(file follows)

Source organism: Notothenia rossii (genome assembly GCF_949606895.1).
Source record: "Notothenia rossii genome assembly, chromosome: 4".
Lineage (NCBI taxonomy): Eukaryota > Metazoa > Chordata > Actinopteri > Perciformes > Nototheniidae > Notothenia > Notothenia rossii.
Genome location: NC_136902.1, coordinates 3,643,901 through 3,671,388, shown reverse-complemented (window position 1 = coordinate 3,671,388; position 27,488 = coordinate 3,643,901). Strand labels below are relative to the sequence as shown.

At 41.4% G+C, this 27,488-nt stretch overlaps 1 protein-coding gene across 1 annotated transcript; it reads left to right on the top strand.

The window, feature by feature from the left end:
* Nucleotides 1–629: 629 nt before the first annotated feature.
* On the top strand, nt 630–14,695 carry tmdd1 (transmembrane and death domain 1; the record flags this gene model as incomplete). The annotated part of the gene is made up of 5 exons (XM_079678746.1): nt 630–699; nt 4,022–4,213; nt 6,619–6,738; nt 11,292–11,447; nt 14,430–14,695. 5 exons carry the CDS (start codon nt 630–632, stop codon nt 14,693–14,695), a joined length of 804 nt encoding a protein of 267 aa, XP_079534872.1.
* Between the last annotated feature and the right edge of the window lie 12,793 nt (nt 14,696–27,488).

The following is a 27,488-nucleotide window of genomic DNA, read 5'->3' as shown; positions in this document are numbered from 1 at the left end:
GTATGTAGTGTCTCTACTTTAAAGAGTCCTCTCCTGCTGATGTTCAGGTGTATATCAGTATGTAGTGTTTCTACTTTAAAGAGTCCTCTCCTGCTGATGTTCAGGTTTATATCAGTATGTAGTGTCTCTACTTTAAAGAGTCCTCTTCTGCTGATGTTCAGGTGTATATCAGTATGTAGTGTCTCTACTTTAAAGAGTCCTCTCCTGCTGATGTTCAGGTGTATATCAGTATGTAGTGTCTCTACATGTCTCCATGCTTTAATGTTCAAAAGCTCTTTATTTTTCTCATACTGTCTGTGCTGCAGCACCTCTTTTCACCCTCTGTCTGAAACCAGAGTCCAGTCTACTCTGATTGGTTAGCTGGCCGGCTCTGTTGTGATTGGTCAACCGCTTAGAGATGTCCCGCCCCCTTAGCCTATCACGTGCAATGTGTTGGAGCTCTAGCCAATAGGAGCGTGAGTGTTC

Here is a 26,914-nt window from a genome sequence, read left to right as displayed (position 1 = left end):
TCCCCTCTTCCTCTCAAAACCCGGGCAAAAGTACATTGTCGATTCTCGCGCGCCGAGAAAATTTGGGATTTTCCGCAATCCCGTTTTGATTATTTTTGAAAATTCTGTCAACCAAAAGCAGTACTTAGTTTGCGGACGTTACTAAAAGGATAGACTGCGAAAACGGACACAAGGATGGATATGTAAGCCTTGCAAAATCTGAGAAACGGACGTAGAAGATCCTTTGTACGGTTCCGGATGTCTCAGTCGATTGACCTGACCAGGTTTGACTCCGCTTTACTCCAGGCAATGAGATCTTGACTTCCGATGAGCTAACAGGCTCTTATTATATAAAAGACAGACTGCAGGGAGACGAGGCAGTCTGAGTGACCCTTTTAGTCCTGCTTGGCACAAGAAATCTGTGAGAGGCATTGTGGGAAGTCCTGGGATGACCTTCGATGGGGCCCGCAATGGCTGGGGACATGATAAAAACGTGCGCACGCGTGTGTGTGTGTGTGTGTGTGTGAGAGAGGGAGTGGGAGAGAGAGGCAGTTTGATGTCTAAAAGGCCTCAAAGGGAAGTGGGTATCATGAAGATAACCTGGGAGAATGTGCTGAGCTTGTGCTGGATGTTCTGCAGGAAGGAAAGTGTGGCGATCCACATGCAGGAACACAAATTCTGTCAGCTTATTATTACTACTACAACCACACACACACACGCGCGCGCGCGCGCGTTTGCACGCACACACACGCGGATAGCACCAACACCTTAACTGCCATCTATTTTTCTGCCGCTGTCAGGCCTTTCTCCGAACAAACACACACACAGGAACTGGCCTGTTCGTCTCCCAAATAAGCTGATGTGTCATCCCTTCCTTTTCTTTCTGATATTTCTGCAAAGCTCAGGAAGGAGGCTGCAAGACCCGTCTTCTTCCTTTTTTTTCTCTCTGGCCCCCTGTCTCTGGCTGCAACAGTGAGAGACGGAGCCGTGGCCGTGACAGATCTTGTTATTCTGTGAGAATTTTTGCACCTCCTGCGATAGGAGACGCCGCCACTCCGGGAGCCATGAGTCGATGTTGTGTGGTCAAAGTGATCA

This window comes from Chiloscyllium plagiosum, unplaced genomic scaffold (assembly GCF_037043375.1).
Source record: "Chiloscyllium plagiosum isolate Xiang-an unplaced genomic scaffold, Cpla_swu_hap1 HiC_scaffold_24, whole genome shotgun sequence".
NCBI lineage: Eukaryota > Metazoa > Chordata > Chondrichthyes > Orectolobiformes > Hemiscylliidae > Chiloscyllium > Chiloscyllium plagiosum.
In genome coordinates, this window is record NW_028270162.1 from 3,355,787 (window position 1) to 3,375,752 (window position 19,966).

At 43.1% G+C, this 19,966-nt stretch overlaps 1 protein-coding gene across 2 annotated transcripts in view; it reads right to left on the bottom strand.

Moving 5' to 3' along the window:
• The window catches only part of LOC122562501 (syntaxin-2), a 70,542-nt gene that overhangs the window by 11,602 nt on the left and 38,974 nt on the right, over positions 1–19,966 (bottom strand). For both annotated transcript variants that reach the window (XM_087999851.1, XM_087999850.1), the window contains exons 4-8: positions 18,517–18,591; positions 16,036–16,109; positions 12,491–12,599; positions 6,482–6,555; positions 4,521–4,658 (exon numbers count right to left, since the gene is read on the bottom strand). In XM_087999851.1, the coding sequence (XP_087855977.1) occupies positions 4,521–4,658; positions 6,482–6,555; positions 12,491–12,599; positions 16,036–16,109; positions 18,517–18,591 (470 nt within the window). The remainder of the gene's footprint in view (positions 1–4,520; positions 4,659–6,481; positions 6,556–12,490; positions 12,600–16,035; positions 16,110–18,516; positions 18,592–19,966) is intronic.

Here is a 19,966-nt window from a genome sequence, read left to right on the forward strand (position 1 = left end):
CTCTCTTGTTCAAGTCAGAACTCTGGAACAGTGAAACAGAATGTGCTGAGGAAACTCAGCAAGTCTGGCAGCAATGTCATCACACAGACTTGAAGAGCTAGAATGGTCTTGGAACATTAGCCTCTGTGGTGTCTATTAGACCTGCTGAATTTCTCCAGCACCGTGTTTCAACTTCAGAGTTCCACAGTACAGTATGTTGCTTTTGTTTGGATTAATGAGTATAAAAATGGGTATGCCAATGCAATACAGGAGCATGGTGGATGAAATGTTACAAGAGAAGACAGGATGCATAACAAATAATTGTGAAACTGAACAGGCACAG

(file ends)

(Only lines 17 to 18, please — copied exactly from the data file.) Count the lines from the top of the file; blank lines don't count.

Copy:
In genome coordinates, this window is record NW_028270162.1 from 3,355,787 (window position 1) to 3,375,752 (window position 19,966).

At 43.1% G+C, this 19,966-nt stretch overlaps 1 protein-coding gene across 2 annotated transcripts in view; it reads right to left on the bottom strand.